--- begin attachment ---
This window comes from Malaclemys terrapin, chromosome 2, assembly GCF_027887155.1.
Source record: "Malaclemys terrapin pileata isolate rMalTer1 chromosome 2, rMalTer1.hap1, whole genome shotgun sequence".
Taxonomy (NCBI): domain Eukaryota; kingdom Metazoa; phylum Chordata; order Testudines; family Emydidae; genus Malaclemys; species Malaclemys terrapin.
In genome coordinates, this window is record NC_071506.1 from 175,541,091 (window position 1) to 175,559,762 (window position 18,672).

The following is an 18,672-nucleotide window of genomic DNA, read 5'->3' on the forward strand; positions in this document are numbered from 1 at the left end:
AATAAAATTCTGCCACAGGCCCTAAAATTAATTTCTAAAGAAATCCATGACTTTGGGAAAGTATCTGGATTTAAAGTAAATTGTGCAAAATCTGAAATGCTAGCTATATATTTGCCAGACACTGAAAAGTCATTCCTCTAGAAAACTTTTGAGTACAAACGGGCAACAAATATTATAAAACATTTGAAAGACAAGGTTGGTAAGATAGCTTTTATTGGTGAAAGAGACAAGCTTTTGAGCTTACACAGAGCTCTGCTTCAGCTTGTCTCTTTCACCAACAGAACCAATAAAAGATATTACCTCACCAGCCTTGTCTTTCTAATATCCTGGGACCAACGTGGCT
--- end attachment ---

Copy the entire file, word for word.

This window comes from Malaclemys terrapin, chromosome 2, assembly GCF_027887155.1.
Source record: "Malaclemys terrapin pileata isolate rMalTer1 chromosome 2, rMalTer1.hap1, whole genome shotgun sequence".
Taxonomy (NCBI): domain Eukaryota; kingdom Metazoa; phylum Chordata; order Testudines; family Emydidae; genus Malaclemys; species Malaclemys terrapin.
In genome coordinates, this window is record NC_071506.1 from 175,541,091 (window position 1) to 175,559,762 (window position 18,672).

The following is an 18,672-nucleotide window of genomic DNA, read 5'->3' on the forward strand; positions in this document are numbered from 1 at the left end:
AATAAAATTCTGCCACAGGCCCTAAAATTAATTTCTAAAGAAATCCATGACTTTGGGAAAGTATCTGGATTTAAAGTAAATTGTGCAAAATCTGAAATGCTAGCTATATATTTGCCAGACACTGAAAAGTCATTCCTCTAGAAAACTTTTGAGTACAAACGGGCAACAAATATTATAAAACATTTGAAAGACAAGGTTGGTAAGATAGCTTTTATTGGTGAAAGAGACAAGCTTTTGAGCTTACACAGAGCTCTGCTTCAGCTTGTCTCTTTCACCAACAGAACCAATAAAAGATATTACCTCACCAGCCTTGTCTTTCTAATATCCTGGGACCAACGTGGCT